Miss the high-street mayhem and head to one these traditional Christmas markets to stock up on all your festive needs.

1. Budapest

Budapest exudes romance throughout the Christmas season, with twinkling lights and snow-blanketed squares setting the scene. The biggest market is at Vőrősmarty Square and is the only one to hold an official certificate from the Hungarian Society of Folk Arts & Crafts, meaning that all of the products sold at the market have to be handmade and traditional. Visitors can pick up wrought-iron candlesticks, tree decorations, brightly painted wooden toys and glassware, all in the shadow of the snow capped Buda hills. Get into the festive spirit with a touch of ice skating in the Városliget city park or relax in the open-air Széchenyi Baths. The festivities kick off on November 29 and stalls open from 9am until late daily.

For more accommodation and travel information see our Budapest city guide.

2. Copenhagen

Copenhagen's Tivoli Gardens embrace the absolute essence of Christmas. Europe's first amusement park opens its gardens each December with throngs of brightly painted stalls selling all manner of festive accoutrement from hand-carved angels, to candles and wooden dolls. Try a glass of glogg (mulled wine with liquor and spices) or aebleskiver (hot apple dumplings). Rides are still open during the day, however it's after dark when the Christmas charm comes to life as the park glitters with thousands of lights and knit-clad ice skaters glide around the lake. The market is running until December 28 and opens from 11am until late daily.

For more accommodation and travel information see our Copenhagen city guide.

3. Barcelona

Each year since 1786 Barcelona's glittering Fira de Santa Llúcia market kicks off on December 13. The gothic cathedral and its surrounding cobbled streets become entrenched in the Christmas spirit with stalls selling handmade artefacts and nativity scenes carved out of clay. The Catalan-inspired fair adds a quirky twist to the traditional festivity, with figurines of the defecating caganer (‘Christmas Crapper') - fashioned in all its squatting glory. The tradition dates back to the 18th century and the bizarre statues are thought to symbolise hope and fertility for the coming year. The market is open until Christmas Eve from 10am-8pm daily.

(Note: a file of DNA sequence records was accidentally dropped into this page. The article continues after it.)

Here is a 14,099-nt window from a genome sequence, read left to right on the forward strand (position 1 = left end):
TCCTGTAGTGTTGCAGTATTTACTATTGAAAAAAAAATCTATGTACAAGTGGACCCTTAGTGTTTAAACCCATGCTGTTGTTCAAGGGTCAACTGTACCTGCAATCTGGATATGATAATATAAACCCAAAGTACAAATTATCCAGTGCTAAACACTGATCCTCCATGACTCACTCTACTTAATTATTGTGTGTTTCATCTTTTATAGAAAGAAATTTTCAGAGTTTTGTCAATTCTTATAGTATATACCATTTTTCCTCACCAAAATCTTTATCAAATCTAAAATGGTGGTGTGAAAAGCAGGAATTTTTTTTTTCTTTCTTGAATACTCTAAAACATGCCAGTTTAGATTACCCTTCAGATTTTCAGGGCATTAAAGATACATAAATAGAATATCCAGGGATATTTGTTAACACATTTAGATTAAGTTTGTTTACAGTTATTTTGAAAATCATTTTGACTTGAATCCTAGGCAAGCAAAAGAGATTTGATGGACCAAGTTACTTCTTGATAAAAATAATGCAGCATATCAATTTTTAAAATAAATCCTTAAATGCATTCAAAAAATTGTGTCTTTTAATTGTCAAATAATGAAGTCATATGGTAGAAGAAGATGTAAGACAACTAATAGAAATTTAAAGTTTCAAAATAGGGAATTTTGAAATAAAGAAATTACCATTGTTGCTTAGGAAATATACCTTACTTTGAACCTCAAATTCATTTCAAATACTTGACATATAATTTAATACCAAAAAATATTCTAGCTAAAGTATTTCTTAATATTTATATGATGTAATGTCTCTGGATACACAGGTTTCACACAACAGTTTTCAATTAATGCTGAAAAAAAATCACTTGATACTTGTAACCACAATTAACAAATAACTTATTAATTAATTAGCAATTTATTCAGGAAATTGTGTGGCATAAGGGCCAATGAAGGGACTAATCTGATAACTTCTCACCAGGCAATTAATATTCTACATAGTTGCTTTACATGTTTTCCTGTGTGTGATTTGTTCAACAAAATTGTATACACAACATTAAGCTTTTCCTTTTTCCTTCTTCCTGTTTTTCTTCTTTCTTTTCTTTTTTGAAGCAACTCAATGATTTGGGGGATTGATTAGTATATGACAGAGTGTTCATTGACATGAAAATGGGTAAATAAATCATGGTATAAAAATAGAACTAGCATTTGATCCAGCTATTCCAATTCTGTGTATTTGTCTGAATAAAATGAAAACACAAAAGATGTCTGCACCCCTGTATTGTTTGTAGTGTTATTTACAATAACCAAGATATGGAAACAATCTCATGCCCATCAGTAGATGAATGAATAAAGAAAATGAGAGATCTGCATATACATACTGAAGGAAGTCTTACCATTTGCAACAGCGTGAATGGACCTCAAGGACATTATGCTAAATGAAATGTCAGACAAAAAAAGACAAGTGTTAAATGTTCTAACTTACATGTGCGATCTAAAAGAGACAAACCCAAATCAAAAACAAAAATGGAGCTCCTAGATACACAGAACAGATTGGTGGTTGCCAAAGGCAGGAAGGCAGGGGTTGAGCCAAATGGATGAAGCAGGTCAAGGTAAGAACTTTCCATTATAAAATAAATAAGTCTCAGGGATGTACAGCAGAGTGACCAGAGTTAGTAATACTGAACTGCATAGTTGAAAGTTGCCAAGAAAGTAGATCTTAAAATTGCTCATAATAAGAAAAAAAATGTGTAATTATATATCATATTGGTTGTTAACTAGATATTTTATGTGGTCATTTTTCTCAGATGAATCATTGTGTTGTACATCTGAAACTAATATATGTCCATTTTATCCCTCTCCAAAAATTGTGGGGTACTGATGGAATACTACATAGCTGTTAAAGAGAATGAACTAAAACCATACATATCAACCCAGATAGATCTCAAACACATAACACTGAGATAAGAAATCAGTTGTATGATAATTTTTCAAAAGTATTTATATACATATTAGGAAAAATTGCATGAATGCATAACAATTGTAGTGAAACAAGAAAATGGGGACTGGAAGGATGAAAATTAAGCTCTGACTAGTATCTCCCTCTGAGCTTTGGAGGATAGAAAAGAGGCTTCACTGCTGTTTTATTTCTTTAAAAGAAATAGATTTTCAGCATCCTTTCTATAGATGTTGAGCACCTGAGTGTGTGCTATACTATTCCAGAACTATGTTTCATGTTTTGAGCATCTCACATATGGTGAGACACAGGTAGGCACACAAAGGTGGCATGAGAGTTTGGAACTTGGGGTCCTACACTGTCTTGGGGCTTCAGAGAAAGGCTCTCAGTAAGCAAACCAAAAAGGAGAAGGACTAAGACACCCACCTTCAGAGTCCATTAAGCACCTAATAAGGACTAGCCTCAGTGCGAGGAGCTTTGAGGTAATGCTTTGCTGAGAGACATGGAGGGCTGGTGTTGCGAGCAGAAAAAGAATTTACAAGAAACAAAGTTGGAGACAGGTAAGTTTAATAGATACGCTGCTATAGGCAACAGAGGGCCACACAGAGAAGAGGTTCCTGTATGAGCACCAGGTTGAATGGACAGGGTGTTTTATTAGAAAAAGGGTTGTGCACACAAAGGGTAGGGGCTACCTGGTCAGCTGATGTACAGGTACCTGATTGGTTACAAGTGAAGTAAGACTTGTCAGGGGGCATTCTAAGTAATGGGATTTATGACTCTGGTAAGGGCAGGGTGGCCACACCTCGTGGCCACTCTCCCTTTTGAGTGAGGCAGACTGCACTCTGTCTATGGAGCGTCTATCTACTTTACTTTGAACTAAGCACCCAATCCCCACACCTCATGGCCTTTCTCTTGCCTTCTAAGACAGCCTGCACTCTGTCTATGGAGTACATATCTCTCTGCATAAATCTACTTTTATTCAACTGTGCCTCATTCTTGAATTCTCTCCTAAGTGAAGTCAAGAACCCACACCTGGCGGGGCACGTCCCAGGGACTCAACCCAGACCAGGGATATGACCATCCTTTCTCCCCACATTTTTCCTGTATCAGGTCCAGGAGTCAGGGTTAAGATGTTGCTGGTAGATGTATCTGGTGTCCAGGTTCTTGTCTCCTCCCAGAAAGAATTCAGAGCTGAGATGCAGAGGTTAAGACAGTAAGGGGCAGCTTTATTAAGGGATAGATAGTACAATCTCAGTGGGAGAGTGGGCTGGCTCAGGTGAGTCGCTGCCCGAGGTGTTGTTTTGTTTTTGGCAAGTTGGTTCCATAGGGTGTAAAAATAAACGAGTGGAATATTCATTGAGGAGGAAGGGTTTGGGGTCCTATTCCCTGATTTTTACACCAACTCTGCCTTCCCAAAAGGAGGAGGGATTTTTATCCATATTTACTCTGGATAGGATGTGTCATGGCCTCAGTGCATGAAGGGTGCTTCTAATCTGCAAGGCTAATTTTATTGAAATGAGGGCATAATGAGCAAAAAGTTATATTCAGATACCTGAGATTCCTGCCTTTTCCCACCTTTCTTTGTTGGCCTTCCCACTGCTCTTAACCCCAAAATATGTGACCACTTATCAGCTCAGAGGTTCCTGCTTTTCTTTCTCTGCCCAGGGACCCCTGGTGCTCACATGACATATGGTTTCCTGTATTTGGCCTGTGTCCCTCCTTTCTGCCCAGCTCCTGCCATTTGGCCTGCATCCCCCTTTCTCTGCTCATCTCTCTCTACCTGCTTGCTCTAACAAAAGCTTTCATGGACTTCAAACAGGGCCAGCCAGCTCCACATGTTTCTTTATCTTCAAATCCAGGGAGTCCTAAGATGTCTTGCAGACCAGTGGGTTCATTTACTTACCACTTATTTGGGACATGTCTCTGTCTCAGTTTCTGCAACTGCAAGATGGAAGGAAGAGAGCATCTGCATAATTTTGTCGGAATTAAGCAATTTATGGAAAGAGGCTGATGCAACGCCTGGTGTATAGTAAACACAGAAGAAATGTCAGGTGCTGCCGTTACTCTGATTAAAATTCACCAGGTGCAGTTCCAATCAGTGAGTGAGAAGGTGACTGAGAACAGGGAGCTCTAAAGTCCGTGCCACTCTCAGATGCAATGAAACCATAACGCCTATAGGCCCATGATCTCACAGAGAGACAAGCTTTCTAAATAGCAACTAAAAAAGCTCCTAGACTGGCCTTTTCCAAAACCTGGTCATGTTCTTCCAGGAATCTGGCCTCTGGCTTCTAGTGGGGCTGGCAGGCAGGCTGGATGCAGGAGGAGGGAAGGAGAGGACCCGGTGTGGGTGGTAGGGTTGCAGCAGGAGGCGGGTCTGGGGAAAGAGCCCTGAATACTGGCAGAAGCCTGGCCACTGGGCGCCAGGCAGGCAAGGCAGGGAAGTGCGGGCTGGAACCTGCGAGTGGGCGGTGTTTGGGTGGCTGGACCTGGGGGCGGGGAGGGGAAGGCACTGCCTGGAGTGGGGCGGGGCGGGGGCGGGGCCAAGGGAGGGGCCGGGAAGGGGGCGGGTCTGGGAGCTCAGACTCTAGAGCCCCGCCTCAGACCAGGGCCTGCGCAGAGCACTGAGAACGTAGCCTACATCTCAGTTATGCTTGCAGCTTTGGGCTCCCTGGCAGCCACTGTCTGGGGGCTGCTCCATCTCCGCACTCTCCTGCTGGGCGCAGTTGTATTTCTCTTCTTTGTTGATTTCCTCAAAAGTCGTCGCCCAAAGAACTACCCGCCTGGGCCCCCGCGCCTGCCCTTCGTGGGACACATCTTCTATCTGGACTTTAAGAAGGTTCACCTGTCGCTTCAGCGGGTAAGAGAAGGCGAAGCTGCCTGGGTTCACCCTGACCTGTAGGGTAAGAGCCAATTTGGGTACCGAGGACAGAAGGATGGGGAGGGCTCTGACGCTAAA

For more accommodation and travel information see our Barcelona city guide.

4. Vienna

Christmas is serious business for the Viennese, with the inhabitants of the Austrian capital opting for traditional and refined rather than tacky and commercial. In fact, they have completely outlawed the notion of red-suited Santa Claus and have created their own icon - Weiner Christkindl, a blond-locked maiden. In homage to the city's creation, the Christkindlmarkt opens on November 15 in Rathausplatz. Looming over the square is the neo-gothic building of the town hall, which opens its numbered curtains one by one in advent calendar fashion. On sale are beeswax candles, decorations and wooden toys, as well as warming drinks and kitsch charms.

For more accommodation and travel information see our Vienna city guide.

5. Berlin

With around 60 markets across the city, Berlin does Christmas full pelt. The most popular market is the one around the Kaiser Wilhelm Gedächtniskirche, which attracts around four million visitors each year. Around 100 stalls cluster around the Memorial Church, selling traditional arts and crafts as well as more radical artworks from some of the city's cutting-edge artists and designers. The interesting collection of antique and contemporary jewellery make perfect Christmas gifts.

For more accommodation and travel information see our Berlin city guide.

Best of the rest:

Tallinn - Grab some quirky hand-knitted jumpers and juniper wood toys from one of the 50 stalls in the Town Hall Square.

- Borough Market on London's Southbank may not technically be a Christmas market (since it's a year round fixture), but it does conjure the festive vibe with the scent of mulled wine and holly-strewn stalls. Pick up all your food treats, from hand-reared meats to artisan cheeses.

- The Nuremberg Christmas market is the best known in Germany. Around 200 stalls are crammed into the cobbled square beneath the gothic church of Frauenkirche.

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